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The Role of Land Surface Schemes in Short-Range, High Spatial Resolution Forecasts

Lei WenCentre de recherche en calcul appliqué, Montreal, Quebec, Canada

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Wei YuCentre de recherche en calcul appliqué, Montreal, Quebec, Canada

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Charles A. LinCentre de recherche en calcul appliqué, and Department of Atmospheric and Oceanic Sciences and Centre for Climate and Global Change Research, McGill University, Montreal, Quebec, Canada

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Michel BelandCentre de recherche en calcul appliqué, Montreal, Quebec, Canada

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Robert BenoitRecherche en prévision numérique, Atmospheric Environment Service, Environment Canada, Montreal, Quebec, Canada

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Yves DelageRecherche en prévision numérique, Atmospheric Environment Service, Environment Canada, Montreal, Quebec, Canada

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Abstract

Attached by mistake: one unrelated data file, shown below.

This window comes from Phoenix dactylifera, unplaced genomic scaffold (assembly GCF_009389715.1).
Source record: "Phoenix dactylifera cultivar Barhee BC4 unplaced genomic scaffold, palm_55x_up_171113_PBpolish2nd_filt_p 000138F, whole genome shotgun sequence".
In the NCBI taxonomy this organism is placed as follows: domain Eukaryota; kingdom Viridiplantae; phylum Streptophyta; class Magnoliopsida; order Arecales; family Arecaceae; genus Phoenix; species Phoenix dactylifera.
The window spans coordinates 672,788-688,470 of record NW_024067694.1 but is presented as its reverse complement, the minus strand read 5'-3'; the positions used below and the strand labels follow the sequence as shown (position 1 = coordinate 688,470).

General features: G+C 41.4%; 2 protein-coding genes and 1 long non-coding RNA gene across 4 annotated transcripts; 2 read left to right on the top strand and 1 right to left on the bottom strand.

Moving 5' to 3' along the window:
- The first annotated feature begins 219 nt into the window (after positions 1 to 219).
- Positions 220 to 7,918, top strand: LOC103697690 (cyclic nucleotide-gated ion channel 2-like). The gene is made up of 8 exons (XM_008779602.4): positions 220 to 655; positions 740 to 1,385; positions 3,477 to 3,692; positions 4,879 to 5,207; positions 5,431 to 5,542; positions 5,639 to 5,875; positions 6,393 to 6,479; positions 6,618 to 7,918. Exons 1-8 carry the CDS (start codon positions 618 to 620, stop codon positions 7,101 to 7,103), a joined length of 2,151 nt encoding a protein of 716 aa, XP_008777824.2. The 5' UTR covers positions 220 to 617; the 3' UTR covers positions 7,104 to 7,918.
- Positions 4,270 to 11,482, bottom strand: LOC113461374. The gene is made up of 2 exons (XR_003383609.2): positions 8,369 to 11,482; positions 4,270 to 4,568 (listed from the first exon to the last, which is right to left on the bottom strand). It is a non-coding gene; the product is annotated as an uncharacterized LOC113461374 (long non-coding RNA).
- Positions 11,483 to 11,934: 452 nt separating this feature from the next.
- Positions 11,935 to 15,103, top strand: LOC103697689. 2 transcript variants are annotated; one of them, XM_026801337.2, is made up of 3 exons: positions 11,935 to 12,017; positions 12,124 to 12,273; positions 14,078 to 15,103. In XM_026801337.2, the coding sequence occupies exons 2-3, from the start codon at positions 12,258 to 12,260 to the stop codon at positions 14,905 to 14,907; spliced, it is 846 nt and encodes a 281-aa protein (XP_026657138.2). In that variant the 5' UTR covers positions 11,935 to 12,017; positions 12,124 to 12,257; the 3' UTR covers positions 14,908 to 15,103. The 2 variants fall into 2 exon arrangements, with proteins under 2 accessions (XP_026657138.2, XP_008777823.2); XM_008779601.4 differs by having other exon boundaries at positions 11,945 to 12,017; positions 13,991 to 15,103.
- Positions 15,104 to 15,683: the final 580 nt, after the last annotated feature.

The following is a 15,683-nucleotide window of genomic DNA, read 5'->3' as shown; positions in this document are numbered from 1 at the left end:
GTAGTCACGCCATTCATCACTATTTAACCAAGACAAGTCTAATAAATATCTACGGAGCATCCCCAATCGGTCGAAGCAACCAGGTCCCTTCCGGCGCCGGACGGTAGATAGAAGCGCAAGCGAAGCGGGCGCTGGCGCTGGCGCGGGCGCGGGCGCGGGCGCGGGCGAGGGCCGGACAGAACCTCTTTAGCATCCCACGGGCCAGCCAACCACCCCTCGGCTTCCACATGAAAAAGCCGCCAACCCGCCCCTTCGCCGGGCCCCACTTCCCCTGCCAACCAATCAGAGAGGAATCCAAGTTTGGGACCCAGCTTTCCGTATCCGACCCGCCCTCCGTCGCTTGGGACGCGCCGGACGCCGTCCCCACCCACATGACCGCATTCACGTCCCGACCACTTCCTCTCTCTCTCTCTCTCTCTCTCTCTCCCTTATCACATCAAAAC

Many studies have demonstrated the importance of land surface schemes in climate change studies using general circulation models (GCMs). However, there have not been many studies that explore the role of land surface schemes in the context of short-range and high spatial resolution precipitation forecasts. The motivation of this study is to examine the sensitivity of simulated precipitation, and sensible and latent heat fluxes, to the use of different land surface schemes at two different spatial resolutions. The meteorological model used is the Mesoscale Compressible Community (MC2) model, and the land surface schemes are the force–restore method and the Canadian Land Surface Scheme (CLASS). Parallel runs have been performed using MC2/CLASS and MC2/force–restore at spatial resolutions of 10 and 5 km to simulate the severe precipitation case of 19–21 July 1996 in the Saguenay region of Québec, Canada. Comparisons of the simulated precipitation time series and the simulated 48-h accumulated precipitation at different spatial resolutions with rain gauges indicate that MC2/CLASS at 5-km resolution gives the best simulated precipitation. The comparison results show the model accuracy of MC2/CLASS at 10 km is comparable to the accuracy of MC2/force–restore at 5 km. The mechanism responsible for this is that CLASS represents the land surface vegetation characteristics in a more sophisticated manner than the force–restore method. Furthermore, in CLASS, each grid square is divided into a maximum of four separate subareas, and subvariations of the grid surface vegetation characteristics are taken into account. Therefore, for a grid square containing different types of vegetation, the subgrid-scale information can be used by CLASS, and the computed effective variables that are fed back to MC2 on a 10 × 10 km2 grid are equivalent to computing them at a higher effective resolution than 10 km. This higher effective resolution for surface characteristics is not found in the force–restore method. The total simulated domain-averaged precipitation, and the sum of sensible and latent heat fluxes from MC2/CLASS and MC2/force–restore at different spatial resolutions, are similar. The major difference is in the partitioning of the simulated sensible and latent heat fluxes. The positioning of the simulated precipitation has been improved by using CLASS. The overall results suggest that the impact of land surface schemes is indeed significant in a short-range precipitation forecast, especially in regions with complicated vegetation variations.